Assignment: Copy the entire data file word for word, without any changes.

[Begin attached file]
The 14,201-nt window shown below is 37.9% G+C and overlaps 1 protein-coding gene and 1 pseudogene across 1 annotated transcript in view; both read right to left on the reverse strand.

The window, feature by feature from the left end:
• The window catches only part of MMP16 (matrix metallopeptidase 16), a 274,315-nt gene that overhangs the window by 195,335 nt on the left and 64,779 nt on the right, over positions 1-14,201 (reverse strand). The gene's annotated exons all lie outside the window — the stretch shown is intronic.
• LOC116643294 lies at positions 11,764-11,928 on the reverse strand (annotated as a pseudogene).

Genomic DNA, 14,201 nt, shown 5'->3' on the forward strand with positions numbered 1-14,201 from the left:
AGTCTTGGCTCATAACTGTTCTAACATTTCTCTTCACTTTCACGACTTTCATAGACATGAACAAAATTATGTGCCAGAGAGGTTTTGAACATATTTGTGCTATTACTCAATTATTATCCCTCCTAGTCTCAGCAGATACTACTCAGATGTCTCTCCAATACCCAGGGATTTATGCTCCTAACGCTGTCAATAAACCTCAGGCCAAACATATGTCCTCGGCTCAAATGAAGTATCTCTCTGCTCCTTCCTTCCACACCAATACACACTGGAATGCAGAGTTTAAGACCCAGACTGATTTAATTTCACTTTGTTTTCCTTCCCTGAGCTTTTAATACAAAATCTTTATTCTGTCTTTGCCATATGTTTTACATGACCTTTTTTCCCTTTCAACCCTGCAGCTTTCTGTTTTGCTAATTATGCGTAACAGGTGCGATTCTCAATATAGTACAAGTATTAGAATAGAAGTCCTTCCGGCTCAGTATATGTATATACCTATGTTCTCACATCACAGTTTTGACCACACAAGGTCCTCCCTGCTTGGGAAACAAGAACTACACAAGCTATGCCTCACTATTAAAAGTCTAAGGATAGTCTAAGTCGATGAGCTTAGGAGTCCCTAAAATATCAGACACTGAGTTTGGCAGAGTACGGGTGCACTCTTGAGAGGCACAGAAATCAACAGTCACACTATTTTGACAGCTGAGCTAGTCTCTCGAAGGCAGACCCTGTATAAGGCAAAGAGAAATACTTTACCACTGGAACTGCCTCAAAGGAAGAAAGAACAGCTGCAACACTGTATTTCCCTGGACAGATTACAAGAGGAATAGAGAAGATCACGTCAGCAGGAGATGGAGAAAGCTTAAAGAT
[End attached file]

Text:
The 14,201-nt window shown below is 37.9% G+C and overlaps 1 protein-coding gene and 1 pseudogene across 1 annotated transcript in view; both read right to left on the reverse strand.

The window, feature by feature from the left end:
• The window catches only part of MMP16 (matrix metallopeptidase 16), a 274,315-nt gene that overhangs the window by 195,335 nt on the left and 64,779 nt on the right, over positions 1-14,201 (reverse strand). The gene's annotated exons all lie outside the window — the stretch shown is intronic.
• LOC116643294 lies at positions 11,764-11,928 on the reverse strand (annotated as a pseudogene).

Genomic DNA, 14,201 nt, shown 5'->3' on the forward strand with positions numbered 1-14,201 from the left:
AGTCTTGGCTCATAACTGTTCTAACATTTCTCTTCACTTTCACGACTTTCATAGACATGAACAAAATTATGTGCCAGAGAGGTTTTGAACATATTTGTGCTATTACTCAATTATTATCCCTCCTAGTCTCAGCAGATACTACTCAGATGTCTCTCCAATACCCAGGGATTTATGCTCCTAACGCTGTCAATAAACCTCAGGCCAAACATATGTCCTCGGCTCAAATGAAGTATCTCTCTGCTCCTTCCTTCCACACCAATACACACTGGAATGCAGAGTTTAAGACCCAGACTGATTTAATTTCACTTTGTTTTCCTTCCCTGAGCTTTTAATACAAAATCTTTATTCTGTCTTTGCCATATGTTTTACATGACCTTTTTTCCCTTTCAACCCTGCAGCTTTCTGTTTTGCTAATTATGCGTAACAGGTGCGATTCTCAATATAGTACAAGTATTAGAATAGAAGTCCTTCCGGCTCAGTATATGTATATACCTATGTTCTCACATCACAGTTTTGACCACACAAGGTCCTCCCTGCTTGGGAAACAAGAACTACACAAGCTATGCCTCACTATTAAAAGTCTAAGGATAGTCTAAGTCGATGAGCTTAGGAGTCCCTAAAATATCAGACACTGAGTTTGGCAGAGTACGGGTGCACTCTTGAGAGGCACAGAAATCAACAGTCACACTATTTTGACAGCTGAGCTAGTCTCTCGAAGGCAGACCCTGTATAAGGCAAAGAGAAATACTTTACCACTGGAACTGCCTCAAAGGAAGAAAGAACAGCTGCAACACTGTATTTCCCTGGACAGATTACAAGAGGAATAGAGAAGATCACGTCAGCAGGAGATGGAGAAAGCTTAAAGAT